Oh, to have a world with all humans learning from each other. To know other cultures and other peoples, and to all work together to achieve the common goal of liberty being preserved.
Sadly, many developed countries have a tendency to be clueless when it comes to geography and the outside world. People tend to say something along the lines of, "Well I'm from x country, so I do not need to know."
I'm sorry, but you are very much mistaken. In this interconnected world, you do need to know. This is a poor image for a nation to carry, that of ignorance and stupidity.
Many of you probably read my article about how diversity actually helps the Republic.
Now you may be wanting to know more about specific cultures but be uncertain of where to start.
My friends, today is the day – today I challenge each and every one of you to the Great Culture Challenge.
I have always loved geography. I memorized all the countries when I was 9-years-old, visited cultural events, had friends from around the world, and took part in the National Geographic Geography Bee. I was born in the USA but was fortunate enough to have a great education that involved foreign cultures.
Sadly, many districts in the US are underfunded when it comes to geography. For this problem, I strongly urge the government to increase educational funding for the humanities and geography subjects. The cost of travel is another issue. I realize that it is still possible to learn about the world from textbooks – I myself never left the country until I was 20. But travel still is a valuable way of learning about the world and cultural interaction.
I urge the US and other governments to provide more scholarships (in addition to Fulbright) that are more inclusive and allow people to travel at a cheaper rate for education and cultural enrichment activities. I realize that such programs exist, but as they stand now, they are mainly accessible for those of a high-income bracket.
Now for things we can do in our everyday lives to enrich cultural education...
Are we all set for our journey around the world? First of all, I'm going to divide the world into the seven continents to make it easier:
1. North America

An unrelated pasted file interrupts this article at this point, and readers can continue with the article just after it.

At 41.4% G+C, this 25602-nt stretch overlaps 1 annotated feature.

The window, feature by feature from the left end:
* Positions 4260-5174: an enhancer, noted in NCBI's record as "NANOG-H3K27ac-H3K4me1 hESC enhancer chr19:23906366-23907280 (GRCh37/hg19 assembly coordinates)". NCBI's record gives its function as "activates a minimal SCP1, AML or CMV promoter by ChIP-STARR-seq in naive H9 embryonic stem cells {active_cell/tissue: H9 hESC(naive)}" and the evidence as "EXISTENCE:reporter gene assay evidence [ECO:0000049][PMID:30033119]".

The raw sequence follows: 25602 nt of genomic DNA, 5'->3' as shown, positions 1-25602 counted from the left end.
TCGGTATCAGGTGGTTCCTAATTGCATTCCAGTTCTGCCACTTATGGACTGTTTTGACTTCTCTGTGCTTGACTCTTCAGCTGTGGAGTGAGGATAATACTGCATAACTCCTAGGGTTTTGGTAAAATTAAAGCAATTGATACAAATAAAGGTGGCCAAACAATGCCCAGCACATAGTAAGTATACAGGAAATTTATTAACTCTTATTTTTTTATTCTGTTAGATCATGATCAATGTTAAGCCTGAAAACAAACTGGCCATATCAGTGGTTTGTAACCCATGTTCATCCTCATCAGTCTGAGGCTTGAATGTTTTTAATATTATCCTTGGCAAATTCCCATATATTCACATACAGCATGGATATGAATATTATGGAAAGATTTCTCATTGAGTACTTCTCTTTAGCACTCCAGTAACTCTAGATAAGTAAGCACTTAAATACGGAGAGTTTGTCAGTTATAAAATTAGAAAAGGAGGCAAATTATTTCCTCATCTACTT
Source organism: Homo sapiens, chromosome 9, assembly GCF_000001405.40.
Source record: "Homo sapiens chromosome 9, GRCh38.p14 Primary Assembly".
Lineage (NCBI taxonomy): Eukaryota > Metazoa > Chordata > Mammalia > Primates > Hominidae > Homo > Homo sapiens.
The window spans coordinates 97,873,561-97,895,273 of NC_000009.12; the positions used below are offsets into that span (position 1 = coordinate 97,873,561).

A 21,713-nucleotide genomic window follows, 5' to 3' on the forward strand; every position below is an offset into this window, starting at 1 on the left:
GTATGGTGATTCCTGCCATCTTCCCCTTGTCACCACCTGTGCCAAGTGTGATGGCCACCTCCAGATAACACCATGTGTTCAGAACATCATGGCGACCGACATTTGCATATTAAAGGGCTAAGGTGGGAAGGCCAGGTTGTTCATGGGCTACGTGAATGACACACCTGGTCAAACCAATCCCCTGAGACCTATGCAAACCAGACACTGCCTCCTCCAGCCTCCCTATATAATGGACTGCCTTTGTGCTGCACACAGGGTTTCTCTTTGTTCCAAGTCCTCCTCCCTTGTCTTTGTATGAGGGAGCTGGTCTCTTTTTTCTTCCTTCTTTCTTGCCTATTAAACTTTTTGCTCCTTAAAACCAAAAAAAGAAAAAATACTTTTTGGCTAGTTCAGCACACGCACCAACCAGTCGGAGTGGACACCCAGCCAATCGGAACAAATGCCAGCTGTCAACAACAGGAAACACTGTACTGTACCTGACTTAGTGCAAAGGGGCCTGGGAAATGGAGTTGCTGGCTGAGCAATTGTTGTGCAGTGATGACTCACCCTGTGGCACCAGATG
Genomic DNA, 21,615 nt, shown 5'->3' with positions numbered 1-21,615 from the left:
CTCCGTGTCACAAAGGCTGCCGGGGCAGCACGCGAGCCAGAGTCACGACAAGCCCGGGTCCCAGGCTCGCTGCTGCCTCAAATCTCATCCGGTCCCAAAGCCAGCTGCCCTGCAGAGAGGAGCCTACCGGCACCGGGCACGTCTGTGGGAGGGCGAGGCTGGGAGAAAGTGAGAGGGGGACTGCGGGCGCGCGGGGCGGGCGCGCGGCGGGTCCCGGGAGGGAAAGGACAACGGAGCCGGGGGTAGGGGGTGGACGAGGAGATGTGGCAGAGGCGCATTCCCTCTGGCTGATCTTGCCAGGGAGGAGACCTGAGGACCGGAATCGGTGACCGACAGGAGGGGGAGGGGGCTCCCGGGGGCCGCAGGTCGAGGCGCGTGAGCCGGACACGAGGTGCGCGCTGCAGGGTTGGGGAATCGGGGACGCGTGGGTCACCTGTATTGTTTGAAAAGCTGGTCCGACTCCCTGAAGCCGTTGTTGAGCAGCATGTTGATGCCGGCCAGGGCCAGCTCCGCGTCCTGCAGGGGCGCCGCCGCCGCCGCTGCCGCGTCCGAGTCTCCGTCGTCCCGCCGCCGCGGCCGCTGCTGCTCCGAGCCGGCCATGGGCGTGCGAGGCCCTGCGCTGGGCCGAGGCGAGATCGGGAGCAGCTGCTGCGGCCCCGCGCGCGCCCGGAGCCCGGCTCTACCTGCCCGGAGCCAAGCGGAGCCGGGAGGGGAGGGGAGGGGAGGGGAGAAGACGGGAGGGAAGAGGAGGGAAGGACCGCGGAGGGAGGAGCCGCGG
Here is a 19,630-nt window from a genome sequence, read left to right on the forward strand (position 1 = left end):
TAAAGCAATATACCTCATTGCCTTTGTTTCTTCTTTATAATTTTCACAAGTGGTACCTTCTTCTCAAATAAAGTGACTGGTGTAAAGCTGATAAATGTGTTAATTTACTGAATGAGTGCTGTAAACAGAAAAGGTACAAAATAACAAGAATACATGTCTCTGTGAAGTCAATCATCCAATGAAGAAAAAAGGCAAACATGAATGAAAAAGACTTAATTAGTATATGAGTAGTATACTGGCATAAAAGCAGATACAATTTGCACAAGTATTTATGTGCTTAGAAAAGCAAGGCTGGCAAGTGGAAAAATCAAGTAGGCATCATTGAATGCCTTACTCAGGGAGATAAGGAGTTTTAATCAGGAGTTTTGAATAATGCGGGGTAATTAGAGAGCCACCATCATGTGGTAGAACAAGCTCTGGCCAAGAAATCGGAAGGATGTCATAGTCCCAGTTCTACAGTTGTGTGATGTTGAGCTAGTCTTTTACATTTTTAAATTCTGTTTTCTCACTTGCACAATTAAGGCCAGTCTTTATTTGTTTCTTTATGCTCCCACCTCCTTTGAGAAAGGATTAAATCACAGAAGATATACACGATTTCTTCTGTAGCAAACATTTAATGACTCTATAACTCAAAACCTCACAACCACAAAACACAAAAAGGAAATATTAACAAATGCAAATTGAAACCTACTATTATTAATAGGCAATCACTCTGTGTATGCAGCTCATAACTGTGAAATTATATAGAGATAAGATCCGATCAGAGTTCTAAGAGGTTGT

2. South America
7. Alright, we do not actually have to do Antartica, but if you want to. ;)
Now take one of these continents and look at the individual countries. Read at least one history book for a particular country. I would recommend first starting out with a general overview of the country's history and finding an event or person who seems the most interesting to you.
Why start with the history? That is the best way to understand the culture – from the history. You cannot truly understand a people and why they have certain perceptions of things without knowing the history of that country.
Now that we have the history down pat, move on to folktales. Read and enjoy these fairy tales but also keep in mind they are most likely talking about exaggerated versions of real events. Another important thing to remember about folktales is they have important qualities that are to be valued by a civilization.
Take Cinderella, for example; it shows how a kind heart will get rewarded.
Do you know anybody from a foreign country?
Think of those from your church or from your school. Talk to them! Ask them random questions about their country and maybe invite them to tea/coffee and strike up a conversation about life in their native country and life in America.
Are any of your friends living abroad? Try to Skype them and see if they have noticed any cultural differences while teaching English abroad or working abroad.
Cook some authentic international meals; try to cook a new country's meal every week. If you can, go out to an international restaurant and try out cuisine from another place.
TV and movies are a great way to get familiarized with a language. Please keep in mind that TV is entertainment and may not accurately represent a culture, but it is a great way to hear stories and the spoken words of a language. A friend of mine brought to my mind that many foreign TV/movies are not available in the US. US companies like Netflix should open up more to foreign TV shows, which should be promoted more widely to American audiences. The sharing of the arts is a great way to pique interests in other cultures and parts of the world.
Look on the news, choose the first 10 countries you see and read a Wikipedia about their history and culture. Read news in other languages and from other countries (Canada, the UK, Ireland, etc., for those who want to stick with English).
Keep in mind when you learn about a country – such as Spain, for example – it is important to know about all the cultures in that country. Basques, Catalans, Canary Islanders, and other groups make up Spain as we know it.
These groups all have their own history, traditions, and languages – and they are all worth reading about.
The most important rule of this challenge is – have fun! There is no deadline, no grading. The most important thing is to get talking with people from other countries and expose yourself to stories and media from around the world.